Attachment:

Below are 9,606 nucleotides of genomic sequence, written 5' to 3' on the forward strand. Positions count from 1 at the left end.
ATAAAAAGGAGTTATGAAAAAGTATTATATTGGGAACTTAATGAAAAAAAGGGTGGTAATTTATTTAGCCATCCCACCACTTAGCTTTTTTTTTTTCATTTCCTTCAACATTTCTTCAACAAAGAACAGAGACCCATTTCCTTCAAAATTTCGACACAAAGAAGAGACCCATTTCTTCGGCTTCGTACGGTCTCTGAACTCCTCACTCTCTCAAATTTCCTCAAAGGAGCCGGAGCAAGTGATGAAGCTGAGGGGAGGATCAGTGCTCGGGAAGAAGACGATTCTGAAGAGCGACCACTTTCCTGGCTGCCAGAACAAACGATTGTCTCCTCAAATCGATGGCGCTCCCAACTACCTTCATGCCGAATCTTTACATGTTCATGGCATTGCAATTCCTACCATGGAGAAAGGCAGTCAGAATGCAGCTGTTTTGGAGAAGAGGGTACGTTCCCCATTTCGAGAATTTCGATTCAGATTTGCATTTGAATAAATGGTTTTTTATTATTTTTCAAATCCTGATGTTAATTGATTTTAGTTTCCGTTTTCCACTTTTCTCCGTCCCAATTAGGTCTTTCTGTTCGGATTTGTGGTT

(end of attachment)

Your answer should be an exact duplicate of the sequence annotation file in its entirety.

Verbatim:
Below are 9,606 nucleotides of genomic sequence, written 5' to 3' on the forward strand. Positions count from 1 at the left end.
ATAAAAAGGAGTTATGAAAAAGTATTATATTGGGAACTTAATGAAAAAAAGGGTGGTAATTTATTTAGCCATCCCACCACTTAGCTTTTTTTTTTTCATTTCCTTCAACATTTCTTCAACAAAGAACAGAGACCCATTTCCTTCAAAATTTCGACACAAAGAAGAGACCCATTTCTTCGGCTTCGTACGGTCTCTGAACTCCTCACTCTCTCAAATTTCCTCAAAGGAGCCGGAGCAAGTGATGAAGCTGAGGGGAGGATCAGTGCTCGGGAAGAAGACGATTCTGAAGAGCGACCACTTTCCTGGCTGCCAGAACAAACGATTGTCTCCTCAAATCGATGGCGCTCCCAACTACCTTCATGCCGAATCTTTACATGTTCATGGCATTGCAATTCCTACCATGGAGAAAGGCAGTCAGAATGCAGCTGTTTTGGAGAAGAGGGTACGTTCCCCATTTCGAGAATTTCGATTCAGATTTGCATTTGAATAAATGGTTTTTTATTATTTTTCAAATCCTGATGTTAATTGATTTTAGTTTCCGTTTTCCACTTTTCTCCGTCCCAATTAGGTCTTTCTGTTCGGATTTGTGGTT